MYTHBUSTER’S GUIDE TO Pro­fes­sional neg­li­gence claims

EDP Norfolk - - LAW -

Have you been let down by a pro­fes­sional such as a so­lic­i­tor, ac­coun­tant, fi­nan­cial ad­vi­sor, IT en­gi­neer, ar­chi­tect, or builder? If so, you may be en­ti­tled to claim com­pen­sa­tion for losses caused by that bad ad­vice or work­man­ship.

I have con­sid­er­able ex­pe­ri­ence in act­ing for both claimants and de­fen­dants in pro­fes­sional neg­li­gence claims, and can dis­pel a few of the more com­mon myths re­lat­ing to th­ese claims:

Myth 1: You just have to show that the pro­fes­sional made a mis­take

Mis­takes can hap­pen, but that is not enough in it­self to prove neg­li­gence. You must be able to sat­isfy the court that the pro­fes­sional in ques­tion owed you a duty of care, that they breached that duty, and that this caused you fi­nan­cial loss which was rea­son­ably fore­see­able.

To show that they breached any duty owed, you must show that the pro­fes­sional’s ser­vices ob­jec­tively fell below the stan­dards of a rea­son­ably com­pe­tent pro­fes­sional.

In ad­di­tion, de­pend­ing on the facts of the case, it may also be pos­si­ble to bring a claim for breach of con­tract, or breach of fidu­ciary or statu­tory duty.

Myth 2: Bring­ing a claim will be very ex­pen­sive

To give a typ­i­cal lawyer’s an­swer – it de­pends! Yes, pur­su­ing com­plex lit­i­ga­tion can be a lengthy and costly process. How­ever, like many so­lic­i­tors we are some­times will­ing to act on a con­di­tional fee agree­ment (com­monly called a ‘no win no fee’ agree­ment). This means that we take all or most of the fi­nan­cial risk as we would not be paid for any of our time if you lost, and in re­turn would re­ceive a suc­cess fee if you won.

Myth 3: In a ‘no win no fee’ case, you might end up tak­ing all my com­pen­sa­tion even if I won

No. If your claim were suc­cess­ful then or­di­nar­ily your op­po­nent would pay most of your costs. How­ever, they would not pay any of the suc­cess fee, so this and the re­main­der of your costs would be paid out of your com­pen­sa­tion. But this can be capped in ad­vance, for ex­am­ple at no more than 25% – 50% of your com­pen­sa­tion, to en­sure that if you win you will be cer­tain of walk­ing away with a large pro­por­tion of your com­pen­sa­tion.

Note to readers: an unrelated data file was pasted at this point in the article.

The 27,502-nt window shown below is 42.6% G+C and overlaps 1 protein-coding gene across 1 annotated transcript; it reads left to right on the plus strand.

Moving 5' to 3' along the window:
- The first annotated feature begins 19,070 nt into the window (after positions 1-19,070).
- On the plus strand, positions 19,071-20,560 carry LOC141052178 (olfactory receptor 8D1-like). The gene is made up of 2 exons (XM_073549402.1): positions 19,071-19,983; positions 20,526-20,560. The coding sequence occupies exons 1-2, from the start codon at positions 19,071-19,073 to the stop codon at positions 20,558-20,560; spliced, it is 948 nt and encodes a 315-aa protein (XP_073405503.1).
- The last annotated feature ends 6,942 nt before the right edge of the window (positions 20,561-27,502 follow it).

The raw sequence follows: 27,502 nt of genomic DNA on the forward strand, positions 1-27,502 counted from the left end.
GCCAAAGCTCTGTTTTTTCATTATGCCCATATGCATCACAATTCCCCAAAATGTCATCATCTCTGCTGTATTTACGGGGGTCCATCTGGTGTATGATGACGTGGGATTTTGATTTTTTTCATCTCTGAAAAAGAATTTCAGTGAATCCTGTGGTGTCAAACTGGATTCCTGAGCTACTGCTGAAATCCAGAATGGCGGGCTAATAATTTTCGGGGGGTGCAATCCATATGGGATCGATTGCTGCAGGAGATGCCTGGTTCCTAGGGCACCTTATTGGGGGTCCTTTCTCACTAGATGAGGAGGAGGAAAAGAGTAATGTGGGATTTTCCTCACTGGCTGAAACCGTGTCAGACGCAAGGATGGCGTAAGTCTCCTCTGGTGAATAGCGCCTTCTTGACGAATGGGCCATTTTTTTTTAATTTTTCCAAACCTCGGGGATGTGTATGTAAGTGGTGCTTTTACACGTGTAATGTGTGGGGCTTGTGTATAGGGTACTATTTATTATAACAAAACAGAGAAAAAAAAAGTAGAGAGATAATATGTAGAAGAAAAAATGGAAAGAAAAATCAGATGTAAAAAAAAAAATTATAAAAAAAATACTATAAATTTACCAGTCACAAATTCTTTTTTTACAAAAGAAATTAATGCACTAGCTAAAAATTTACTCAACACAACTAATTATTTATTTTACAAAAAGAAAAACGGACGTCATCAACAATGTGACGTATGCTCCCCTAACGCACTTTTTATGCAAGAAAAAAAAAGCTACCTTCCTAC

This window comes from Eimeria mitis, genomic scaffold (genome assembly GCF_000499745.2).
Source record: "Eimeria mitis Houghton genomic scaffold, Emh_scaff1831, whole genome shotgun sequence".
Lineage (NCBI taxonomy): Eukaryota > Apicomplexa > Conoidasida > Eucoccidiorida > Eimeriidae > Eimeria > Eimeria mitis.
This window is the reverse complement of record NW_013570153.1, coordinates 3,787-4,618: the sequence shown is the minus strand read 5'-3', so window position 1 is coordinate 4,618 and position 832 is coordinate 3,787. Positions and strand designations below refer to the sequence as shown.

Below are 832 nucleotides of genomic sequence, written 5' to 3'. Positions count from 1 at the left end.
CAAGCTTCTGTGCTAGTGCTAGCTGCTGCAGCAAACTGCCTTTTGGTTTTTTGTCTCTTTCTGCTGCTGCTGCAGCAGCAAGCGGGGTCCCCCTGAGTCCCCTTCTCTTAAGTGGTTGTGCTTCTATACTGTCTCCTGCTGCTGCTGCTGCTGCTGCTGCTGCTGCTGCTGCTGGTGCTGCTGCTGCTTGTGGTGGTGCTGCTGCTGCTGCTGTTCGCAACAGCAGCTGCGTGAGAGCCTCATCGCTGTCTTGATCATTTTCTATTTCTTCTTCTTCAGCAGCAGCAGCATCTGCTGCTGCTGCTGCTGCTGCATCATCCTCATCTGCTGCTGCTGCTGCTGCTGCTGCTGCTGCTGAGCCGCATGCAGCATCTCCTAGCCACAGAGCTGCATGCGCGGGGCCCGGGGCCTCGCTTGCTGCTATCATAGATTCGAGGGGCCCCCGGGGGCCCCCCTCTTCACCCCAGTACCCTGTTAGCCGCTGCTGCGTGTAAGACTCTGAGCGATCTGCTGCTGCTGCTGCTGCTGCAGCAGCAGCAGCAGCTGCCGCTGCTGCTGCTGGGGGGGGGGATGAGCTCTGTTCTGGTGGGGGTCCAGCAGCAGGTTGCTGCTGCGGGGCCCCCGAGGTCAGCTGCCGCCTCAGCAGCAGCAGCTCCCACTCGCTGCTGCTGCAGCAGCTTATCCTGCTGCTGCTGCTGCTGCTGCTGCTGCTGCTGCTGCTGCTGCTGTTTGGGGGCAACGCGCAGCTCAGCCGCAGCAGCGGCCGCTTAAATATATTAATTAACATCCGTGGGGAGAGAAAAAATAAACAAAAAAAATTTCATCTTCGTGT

Myth 4: Bring­ing a claim will take years

For large or com­plex claims which are de­fended all the way to trial, yes this may some­times be the case. How­ever, the civil jus­tice sys­tem is geared to­wards en­cour­ag­ing par­ties to try and re­solve their dis­putes in a cost-pro­por­tion­ate and timely man­ner wher­ever pos­si­ble. This may in­clude en­gag­ing in ‘Al­ter­na­tive Dis­pute Res­o­lu­tion’ such as me­di­a­tion, where the par­ties try to ne­go­ti­ate a set­tle­ment with the help of a pro­fes­sional me­di­a­tor. (Please see our pre­vi­ous edi­tion of Myth­busters by Mark Fitch from Hatch Bren­ner in the April edi­tion of EDP Nor­folk mag­a­zine which dis­cusses this.)

Myth 5: If the pro­fes­sional goes bust I might not get any­thing

The rea­son you pay a pre­mium for ad­vice or work from a pro­fes­sional is not just their skill and ex­pe­ri­ence, but also that they are usu­ally backed by sub­stan­tial pro­fes­sional in­dem­nity in­sur­ance which will step in and pay the com­pen­sa­tion in the event of a suc­cess­ful neg­li­gence claim.

In many cases it is the pro­fes­sion­als’ in­sur­ers who have over­all con­trol of de­fend­ing a claim, and they will pri­mar­ily be con­cerned with try­ing to re­solve it as cost ef­fi­ciently as pos­si­ble.

If you feel that you may have been let down by a neg­li­gent pro­fes­sional, and have suf­fered se­ri­ous fi­nan­cial loss as a con­se­quence, then please feel free to con­tact me and I would be more than happy to ad­vise whether you may have a claim. Adam Blenk­in­sop dis­pute res­o­lu­tion so­lic­i­tor adamblenk­in­[email protected]­bren­

ABOVE:If you’ve been let down by a pro­fes­sional you may be en­ti­tled to com­pen­sa­tion

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